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The business of space: achieving new heights through collaboration

In 2022, there were 186 successful rockets launches—a new record that may point to the increasing ease with which space technology can now be deployed.1 Add to that significant advances in manufacturing and operating space-based assets and it’s clear that a new era of business opportunity in space has arrived.

This era can offer opportunity to both incumbents within the sector and new players alike. And by focusing on innovation and working across the space ecosystem, there is a range of possibilities players can explore to unlock growth.

Why space, why now?

Getting satellites and other space-based assets off the ground has never been easier. New technologies, such as reusable launch vehicles and miniaturised satellites, have simplified and reduced the expense of manufacturing, launching and operating these assets. With space systems and assets now generally within reach, a wider range of players are looking to enter the space sector and explore new business applications, including a growing number of venture capital and private equity (PE) firms.2 Over the past decade, the global space sector has attracted PE investment of about US$272 billion into 1,791  companies.3

But it’s the increasing demand for space data and services enabled by satellites that is mostly driving the growth potential in this market. Government agencies, private companies and research institutions are increasingly using space-based data to help support a wide range of applications, such as satellite broadband. Communication service providers are also looking to benefit from data generated by satellites.4 And with 6.5 billion satellite-enabled global smartphones now in use,5 the demand for services doesn’t look like it’s going to slow down any time soon.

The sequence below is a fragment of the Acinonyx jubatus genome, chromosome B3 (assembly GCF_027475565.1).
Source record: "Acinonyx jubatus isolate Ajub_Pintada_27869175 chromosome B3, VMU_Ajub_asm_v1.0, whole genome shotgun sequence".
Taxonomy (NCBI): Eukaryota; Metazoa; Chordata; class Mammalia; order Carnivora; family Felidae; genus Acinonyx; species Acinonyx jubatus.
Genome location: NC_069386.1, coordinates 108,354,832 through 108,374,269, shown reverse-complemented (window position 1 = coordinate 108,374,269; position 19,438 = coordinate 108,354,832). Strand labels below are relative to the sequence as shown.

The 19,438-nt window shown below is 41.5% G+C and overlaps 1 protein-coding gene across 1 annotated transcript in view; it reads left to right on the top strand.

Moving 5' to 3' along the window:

New opportunities for the ecosystem

Drawing on the entirety of the space ecosystem can help the sector fully capitalise on the opportunities space now presents. This ecosystem of course includes space companies—both legacy and new entrants—that build products such as launch vehicles and satellites as well as provide services to consumers from space. But it also includes such key players as government agencies that build, launch and manage space-based capabilities for national security and scientific research. Then there are the non-space companies that are considering an entry into the market. And academia contributes to innovation within the sector through research and talent.

These players are potential collaborators that can come together to help build a network of investors, developers, integrators, suppliers, government agencies, academia and research labs. By leveraging the breadth and depth of knowledge across these domains, companies could pursue a variety of opportunities, especially by innovating and building new business models within the following key areas:

  • Space data-as-a-service: Data gathered from space via the wide variety of space-based instruments and platforms can be increasingly used for a variety of purposes, including military communications, open ocean surveillance, environmental and climate change monitoring and emergency response. It also has the potential to help support new technologies and industries, such as autonomous vehicles. As the cost of space access declines and advances in technology continue, the amount and variety of data gathered from space will likely grow, offering the possibility of new applications and models.
  • In-space manufacturing: The vacuum and microgravity conditions of outer space can offer a unique opportunity for the industrial production of materials and structures that could be difficult or impossible to produce on Earth. For example, materials such as semiconductors and optical fibres require a high degree of purity that can be difficult to achieve on Earth—but can be achieved in the vacuum of space. This kind of manufacturing can also potentially improve processes and possibly reduce energy consumption by 60%.6